Healthcare Analytics is Fantastic

Healthcare analytics is fantastic, as the word is understood etymologically: “based on fantasy” [1]. Most of what is called “healthcare analytics” is in fact reporting, and what remains rarely meets the definition of analytics: “the method of logical analysis” [2]. The way in which health systems “analyze” market share is one of the most damning examples, in the sense of “leading to…ruin” [3].

Some health systems calculate market share based upon the “analysis” of data provided by the state hospital association; other health systems calculate market share based on 30-year old data models that estimate market share based on a sample of claims data, a Census bureau projection, and the CDC’s National Ambulatory Medical Care Survey, the most recent version of which is from 2016 [4].

Only in that part of the U.S. economy known as healthcare does it pass muster to calculate market share based on half of the volumes or dollars in a market. Such an approach is completely illogical, which, by definition, means that it is not analysis, although it has a passing resemblance to Mark Twain’s notion of “lies, damned lies and statistics.”

So what? Commercially insured patients are the lifeblood of the U.S. hospital business (and it is a business), and the number of commercially insured patients in the U.S. is declining, which makes the hospital business a negative-sum game.

Game theory is infrequently, if ever, discussed in healthcare systems, but nothing will affect the performance of America’s hospitals in the next 20 years more.

“The most difficult problems are negative-sum situations, where the pie is shrinking. In the end, the gains and losses will all add up to less than zero. This means that the only way for a party to maintain its position is to take something from another party, and even if everyone takes his or her share of the "losses," everyone still loses in comparison to what they currently have or really need. This type of situation often sparks serious competition” [5].

In a negative-sum game, analyzing market share correctly is fundamental to survival. Instead of focusing on estimates of market share based on less than half of the volume of and charges for the care delivered in a market, health systems should theoretically be trying to understand the consumption of all healthcare services in a market. The fact that understanding all of the consumption of all healthcare services in a market is impossible presents a challenge, but that is a challenge that every other industry in the U.S. has also faced. Spoiler alert: none of those industries waited for perfect information to develop and execute strategic initiatives, and most of those industries were not in negative-sum scenarios.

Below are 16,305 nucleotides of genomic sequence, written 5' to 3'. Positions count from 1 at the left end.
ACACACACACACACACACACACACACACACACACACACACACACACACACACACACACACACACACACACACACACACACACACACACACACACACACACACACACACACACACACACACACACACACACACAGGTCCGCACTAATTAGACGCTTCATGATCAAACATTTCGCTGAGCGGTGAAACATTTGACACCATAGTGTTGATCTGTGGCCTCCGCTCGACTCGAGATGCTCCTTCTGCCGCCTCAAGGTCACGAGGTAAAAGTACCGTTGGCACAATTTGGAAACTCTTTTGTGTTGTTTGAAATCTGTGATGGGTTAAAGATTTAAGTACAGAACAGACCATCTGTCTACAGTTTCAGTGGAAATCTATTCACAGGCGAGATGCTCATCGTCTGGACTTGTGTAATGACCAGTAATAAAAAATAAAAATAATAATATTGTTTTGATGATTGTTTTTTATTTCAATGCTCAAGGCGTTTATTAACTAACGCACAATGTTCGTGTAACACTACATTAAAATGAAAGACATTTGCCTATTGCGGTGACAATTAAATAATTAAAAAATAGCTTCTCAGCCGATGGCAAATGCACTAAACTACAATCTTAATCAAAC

Companies in other industries do anything they can to understand their consumers, both actual and prospective. Instead of focusing on showing up at meetings with a chart that has a percentage that is completely meaningless, they try to understand how much business the competition has, and where the competition gets their customers, and whether those customers are valuable, and how to take those customers away from the competition. Companies in other industries assume that they do not have all of the business of their customers, and they reach out to them consistently and programmatically based on scientific approaches. More importantly, for those companies in negative sum industries know that the measure of success is not whether they do more but whether the competition does less.

Does your definition of market share have you on the road to ruin? Do you really know whether your customers are loyal? Or valuable?


[1] https://www.merriam-webster.com/dictionary/fantastic

[2] https://www.merriam-webster.com/dictionary/analytics

[3] https://www.merriam-webster.com/dictionary/damning

[4] https://www.cdc.gov/nchs/data/ahcd/namcs_summary/2016_namcs_web_tables.pdf

[5] https://www.beyondintractability.org/essay/sum